Life in the White House

Dessert plate used by James and Elizabeth Monroe, 1817

The White House serves many functions. As a historic building, it contains objects used over a period of two centuries. It is also where the president and first lady preside over ceremonies and official greetings. And it is the home of the presidential family.

While the first family needs to remain accessible to the American people, its members also must have space and time to escape from the pressures and scrutiny of their official roles. Balancing their public and private lives has proved one of the greatest challenges facing occupants of the fishbowl that is the White House.

First Lady Grace Coolidge's evening dress
One of the White House's most stylish and popular hostesses, first lady Grace Coolidge wore this chiffon velvet evening dress during her husband's administration. The dress, typical of the 1920s' "flapper" fashion, has a detachable train (not shown) and matching velvet shoes with rhinestone trim.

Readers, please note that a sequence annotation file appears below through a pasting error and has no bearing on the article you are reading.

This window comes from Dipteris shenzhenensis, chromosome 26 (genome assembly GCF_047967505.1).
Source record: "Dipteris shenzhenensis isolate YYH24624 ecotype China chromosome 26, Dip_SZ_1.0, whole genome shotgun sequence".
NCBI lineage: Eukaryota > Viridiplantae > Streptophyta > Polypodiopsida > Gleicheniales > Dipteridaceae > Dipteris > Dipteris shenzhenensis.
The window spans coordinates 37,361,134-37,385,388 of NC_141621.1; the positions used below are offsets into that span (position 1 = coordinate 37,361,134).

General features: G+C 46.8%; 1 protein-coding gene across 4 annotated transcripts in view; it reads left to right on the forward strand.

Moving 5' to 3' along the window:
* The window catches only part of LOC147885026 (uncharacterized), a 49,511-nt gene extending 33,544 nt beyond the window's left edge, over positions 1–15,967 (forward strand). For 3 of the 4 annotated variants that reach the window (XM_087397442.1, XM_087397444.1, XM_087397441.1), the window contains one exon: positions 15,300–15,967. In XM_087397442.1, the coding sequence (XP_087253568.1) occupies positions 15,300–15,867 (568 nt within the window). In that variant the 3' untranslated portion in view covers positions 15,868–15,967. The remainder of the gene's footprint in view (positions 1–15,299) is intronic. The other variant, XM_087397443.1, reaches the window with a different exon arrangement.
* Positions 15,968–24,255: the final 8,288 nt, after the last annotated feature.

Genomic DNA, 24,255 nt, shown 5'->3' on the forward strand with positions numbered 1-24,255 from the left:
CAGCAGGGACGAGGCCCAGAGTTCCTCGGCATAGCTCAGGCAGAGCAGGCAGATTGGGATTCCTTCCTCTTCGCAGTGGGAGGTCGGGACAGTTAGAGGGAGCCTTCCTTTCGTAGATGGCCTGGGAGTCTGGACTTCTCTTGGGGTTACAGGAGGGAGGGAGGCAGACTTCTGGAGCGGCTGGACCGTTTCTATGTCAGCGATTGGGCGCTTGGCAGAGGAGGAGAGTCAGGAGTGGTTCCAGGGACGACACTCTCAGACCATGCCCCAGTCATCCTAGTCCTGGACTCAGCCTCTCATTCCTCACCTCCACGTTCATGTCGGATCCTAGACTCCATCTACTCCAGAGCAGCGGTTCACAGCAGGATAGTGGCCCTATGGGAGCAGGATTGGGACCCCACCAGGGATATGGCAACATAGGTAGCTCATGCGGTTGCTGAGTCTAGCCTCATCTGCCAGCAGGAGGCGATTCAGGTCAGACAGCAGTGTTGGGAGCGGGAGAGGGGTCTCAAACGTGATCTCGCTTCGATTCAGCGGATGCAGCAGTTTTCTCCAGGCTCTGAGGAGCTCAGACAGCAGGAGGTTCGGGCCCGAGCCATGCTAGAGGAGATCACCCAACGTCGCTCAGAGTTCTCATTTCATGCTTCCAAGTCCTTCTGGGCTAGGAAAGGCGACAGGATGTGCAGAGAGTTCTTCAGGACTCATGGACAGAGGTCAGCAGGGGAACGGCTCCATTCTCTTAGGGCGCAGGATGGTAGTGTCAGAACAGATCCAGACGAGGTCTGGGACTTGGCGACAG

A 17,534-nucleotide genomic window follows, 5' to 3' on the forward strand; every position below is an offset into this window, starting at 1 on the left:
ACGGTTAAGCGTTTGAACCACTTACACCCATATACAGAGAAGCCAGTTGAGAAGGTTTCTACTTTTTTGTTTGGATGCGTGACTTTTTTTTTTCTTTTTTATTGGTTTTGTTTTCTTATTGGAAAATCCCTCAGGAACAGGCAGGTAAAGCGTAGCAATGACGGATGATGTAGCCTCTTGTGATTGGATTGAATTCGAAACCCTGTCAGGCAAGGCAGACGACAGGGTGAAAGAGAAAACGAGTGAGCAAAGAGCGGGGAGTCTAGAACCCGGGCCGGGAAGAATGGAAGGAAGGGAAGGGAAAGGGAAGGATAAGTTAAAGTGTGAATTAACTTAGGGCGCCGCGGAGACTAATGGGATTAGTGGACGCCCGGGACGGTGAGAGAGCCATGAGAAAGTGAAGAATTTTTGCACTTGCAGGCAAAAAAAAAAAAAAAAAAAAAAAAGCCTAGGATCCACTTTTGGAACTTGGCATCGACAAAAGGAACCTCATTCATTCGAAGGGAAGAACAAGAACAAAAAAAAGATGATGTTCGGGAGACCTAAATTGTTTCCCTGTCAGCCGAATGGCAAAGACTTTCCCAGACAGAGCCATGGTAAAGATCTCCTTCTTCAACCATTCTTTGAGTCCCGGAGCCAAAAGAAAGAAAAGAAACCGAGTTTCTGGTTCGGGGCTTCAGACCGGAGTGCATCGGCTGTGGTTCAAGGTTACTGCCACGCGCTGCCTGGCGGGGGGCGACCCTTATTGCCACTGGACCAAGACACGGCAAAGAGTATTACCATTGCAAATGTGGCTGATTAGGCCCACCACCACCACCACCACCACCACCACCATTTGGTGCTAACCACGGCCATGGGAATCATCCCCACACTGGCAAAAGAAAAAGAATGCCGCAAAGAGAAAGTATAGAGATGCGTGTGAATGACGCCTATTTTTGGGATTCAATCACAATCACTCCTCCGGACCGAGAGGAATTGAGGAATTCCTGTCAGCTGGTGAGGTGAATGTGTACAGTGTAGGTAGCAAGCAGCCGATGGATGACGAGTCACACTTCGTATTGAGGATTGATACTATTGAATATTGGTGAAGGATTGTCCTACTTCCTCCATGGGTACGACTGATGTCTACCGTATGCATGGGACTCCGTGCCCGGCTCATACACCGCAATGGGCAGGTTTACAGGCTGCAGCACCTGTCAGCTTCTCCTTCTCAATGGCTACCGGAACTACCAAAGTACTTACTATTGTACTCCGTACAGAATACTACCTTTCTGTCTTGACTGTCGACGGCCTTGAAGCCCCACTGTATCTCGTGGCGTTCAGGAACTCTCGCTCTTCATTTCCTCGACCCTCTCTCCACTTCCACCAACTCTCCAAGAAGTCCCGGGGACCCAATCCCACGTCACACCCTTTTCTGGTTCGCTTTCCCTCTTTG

President Warren G. Harding wore these elegant silk pajamas made by Chavert & Fils, Inc., of New York and Paris. His monogram is embroidered on the pocket.

Fascinating Facts

The White House as Symbol and Home

Millard Fillmore (1850-1853)
had the first kitchen stove installed in the White House; his wife Abigail established the White House library.

Rutherford B. Hayes (1877-1881)
had the first phone installed in the White House, in 1879.

Chester A. Arthur (1881-1885)
had the first elevator installed in the White House in 1882.

Benjamin Harrison (1889-1893)
had the first electric lights installed in the White House, in 1891.

William H. Taft (1909-1913)
had the first cars at the White House, starting in 1909.

Dwight D. Eisenhower (1953-1961)
had the first putting green installed on the White House lawn, in 1953.